The Case: The Southern Ute Indian Tribe (Tribe) filed suit on June 18, 2015 in the United States District Court for the District of Colorado1 against the Department of the Interior challenging the Department's new hydraulic fracturing rule for federal and Indian lands (BLM Frac Rule).2 The suit alleges that the BLM Frac Rule conflicts with the Indian Mineral Leasing Act (IMLA), the Indian Mineral Development Act (IMDA), and Bureau of Indian Affairs (BIA) regulations, and asks the court to vacate those parts of the rule that violate the IMLA and frustrate the Tribe's authority over its own lands. "The BLM was overreaching when it enacted this rule for tribal lands. Tribal lands should be treated differently than federal lands," said Clement J. Frost, the Tribe's Chairman.3 The suit contends that the new rule imposes unwarranted regulatory burdens that delay energy development on the Reservation and impair the Tribe's ability to provide services and benefits to the tribal membership. The Tribe's filing follows the earlier suit filed by industry and state opponents of BLM's Frac Rule in the U.S. District Court for the District of Wyoming. See Independent Petroleum Association of America v. Jewell.4Orders entered in that case have stayed the effective date of the new rule.
The Tribe's Contentions: The Tribe has adopted its own legislative enactment to address hydraulic fracturing, the Southern Ute Indian Tribe Hydraulic Fracturing and Chemical Disclosure Regulations. Its federal court complaint cites a BIA regulation, 25 C.F.R. § 211.29, which authorizes a tribe organized under the Indian Reorganization Act of 1934 (IRA)5 to supersede federal leasing regulations by enactment of tribal laws. The Tribe is organized under the IRA. Contending that "[t]he Tribe's regulations provide more protection for aquifers with less bureaucratic morass," the Tribe argues that the BLM Frac Rule, if applicable to the Tribe's oil and gas development, would disadvantage the Tribe's lands as compared with neighboring fee lands. Consequently, the Tribe contends, the BLM Frac Rule cannot be applied to oil and gas leases of tribal lands.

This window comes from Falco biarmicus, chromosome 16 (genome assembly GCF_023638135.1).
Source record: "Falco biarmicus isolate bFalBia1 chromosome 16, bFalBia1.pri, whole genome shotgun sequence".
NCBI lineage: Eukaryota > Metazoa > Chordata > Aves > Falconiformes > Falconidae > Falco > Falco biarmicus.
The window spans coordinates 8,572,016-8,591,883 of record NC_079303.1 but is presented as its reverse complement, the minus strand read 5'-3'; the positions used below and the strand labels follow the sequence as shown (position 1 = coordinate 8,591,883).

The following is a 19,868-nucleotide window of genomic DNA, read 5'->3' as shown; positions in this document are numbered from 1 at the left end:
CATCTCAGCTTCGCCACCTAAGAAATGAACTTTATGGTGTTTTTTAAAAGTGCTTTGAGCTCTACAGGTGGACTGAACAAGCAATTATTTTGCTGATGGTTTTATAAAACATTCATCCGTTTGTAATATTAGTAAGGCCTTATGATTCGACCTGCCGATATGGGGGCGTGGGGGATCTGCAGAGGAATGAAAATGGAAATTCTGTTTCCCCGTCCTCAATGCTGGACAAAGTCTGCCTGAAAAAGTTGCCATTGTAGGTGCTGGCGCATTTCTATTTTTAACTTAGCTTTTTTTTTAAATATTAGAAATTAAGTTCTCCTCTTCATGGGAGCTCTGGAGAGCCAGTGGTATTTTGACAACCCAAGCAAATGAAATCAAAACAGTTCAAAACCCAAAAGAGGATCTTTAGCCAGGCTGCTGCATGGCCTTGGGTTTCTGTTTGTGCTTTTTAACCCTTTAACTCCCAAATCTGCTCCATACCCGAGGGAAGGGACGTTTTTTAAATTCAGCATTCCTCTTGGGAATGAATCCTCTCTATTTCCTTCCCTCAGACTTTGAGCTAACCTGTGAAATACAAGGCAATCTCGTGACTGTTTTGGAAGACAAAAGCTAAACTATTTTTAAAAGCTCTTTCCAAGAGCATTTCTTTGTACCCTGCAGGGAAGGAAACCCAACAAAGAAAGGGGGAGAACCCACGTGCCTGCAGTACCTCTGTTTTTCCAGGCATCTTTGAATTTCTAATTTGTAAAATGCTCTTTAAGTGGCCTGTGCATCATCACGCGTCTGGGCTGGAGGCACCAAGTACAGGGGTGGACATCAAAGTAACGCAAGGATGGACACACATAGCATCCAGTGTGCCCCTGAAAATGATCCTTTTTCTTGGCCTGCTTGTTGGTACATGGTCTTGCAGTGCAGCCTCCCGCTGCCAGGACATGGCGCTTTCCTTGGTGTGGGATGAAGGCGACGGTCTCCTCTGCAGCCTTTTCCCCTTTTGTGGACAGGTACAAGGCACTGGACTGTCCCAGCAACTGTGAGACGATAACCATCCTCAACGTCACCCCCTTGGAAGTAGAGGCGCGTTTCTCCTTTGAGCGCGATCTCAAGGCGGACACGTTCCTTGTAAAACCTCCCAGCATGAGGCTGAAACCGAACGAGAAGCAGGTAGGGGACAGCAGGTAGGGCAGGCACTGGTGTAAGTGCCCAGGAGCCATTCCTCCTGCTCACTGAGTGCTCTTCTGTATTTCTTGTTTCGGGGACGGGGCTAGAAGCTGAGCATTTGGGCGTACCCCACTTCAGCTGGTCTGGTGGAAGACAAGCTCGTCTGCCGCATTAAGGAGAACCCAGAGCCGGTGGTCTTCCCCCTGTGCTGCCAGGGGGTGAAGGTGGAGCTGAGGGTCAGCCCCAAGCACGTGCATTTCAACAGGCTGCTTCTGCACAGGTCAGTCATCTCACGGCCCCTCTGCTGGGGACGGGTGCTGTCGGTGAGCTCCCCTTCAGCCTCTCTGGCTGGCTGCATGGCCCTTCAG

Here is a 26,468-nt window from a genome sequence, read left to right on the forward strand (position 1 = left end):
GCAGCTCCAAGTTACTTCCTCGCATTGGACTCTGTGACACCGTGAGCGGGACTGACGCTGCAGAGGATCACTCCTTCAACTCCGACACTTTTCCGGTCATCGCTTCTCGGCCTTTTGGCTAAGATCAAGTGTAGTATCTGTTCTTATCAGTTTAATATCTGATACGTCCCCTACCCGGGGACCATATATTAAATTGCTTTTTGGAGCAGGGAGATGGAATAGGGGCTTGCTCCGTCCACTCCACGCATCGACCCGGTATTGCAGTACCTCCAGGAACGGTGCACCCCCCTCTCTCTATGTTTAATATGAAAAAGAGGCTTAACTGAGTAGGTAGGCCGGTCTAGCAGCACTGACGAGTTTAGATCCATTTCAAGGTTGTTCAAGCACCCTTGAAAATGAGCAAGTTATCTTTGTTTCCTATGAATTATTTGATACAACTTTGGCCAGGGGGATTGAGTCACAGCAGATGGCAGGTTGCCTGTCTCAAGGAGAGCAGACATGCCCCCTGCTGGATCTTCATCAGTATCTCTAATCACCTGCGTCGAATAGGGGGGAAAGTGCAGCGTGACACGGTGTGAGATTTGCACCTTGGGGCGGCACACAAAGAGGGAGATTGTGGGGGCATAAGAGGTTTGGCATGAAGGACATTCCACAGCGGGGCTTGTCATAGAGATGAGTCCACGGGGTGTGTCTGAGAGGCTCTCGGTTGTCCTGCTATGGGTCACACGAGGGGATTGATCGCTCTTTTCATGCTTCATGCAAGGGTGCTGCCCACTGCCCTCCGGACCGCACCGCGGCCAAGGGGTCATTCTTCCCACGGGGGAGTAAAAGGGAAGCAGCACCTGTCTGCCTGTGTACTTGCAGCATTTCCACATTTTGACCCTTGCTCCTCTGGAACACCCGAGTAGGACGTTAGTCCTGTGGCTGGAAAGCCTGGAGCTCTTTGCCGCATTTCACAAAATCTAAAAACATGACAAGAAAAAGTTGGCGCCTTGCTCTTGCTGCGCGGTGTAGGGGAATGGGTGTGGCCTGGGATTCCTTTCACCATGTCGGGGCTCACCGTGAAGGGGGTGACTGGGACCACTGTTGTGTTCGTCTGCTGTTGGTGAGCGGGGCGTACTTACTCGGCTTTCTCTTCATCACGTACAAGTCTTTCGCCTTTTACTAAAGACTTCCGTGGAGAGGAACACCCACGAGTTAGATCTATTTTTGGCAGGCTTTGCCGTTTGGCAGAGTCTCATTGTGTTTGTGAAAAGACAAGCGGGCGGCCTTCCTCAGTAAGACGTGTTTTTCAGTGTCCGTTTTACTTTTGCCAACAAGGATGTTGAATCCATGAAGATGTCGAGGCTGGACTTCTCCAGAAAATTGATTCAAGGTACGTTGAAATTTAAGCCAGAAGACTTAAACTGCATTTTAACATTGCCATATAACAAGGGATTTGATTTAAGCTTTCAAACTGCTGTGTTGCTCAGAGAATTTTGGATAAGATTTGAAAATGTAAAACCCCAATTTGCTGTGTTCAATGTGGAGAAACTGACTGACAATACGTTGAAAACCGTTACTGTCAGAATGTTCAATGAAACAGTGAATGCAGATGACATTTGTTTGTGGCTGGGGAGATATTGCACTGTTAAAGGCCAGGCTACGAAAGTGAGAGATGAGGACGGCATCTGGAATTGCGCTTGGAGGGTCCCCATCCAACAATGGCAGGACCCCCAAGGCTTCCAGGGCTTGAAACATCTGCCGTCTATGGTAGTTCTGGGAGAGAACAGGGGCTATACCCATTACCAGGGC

Litigation Progressing: Briefing on the issues framed by the Tribe's amended complaint began on July 23, 2015 and is progressing. The case presents the important question whether IRA tribes can avoid imposition of the controversial BLM Frac Rule by adopting tribal codes to regulate hydraulic fracturing.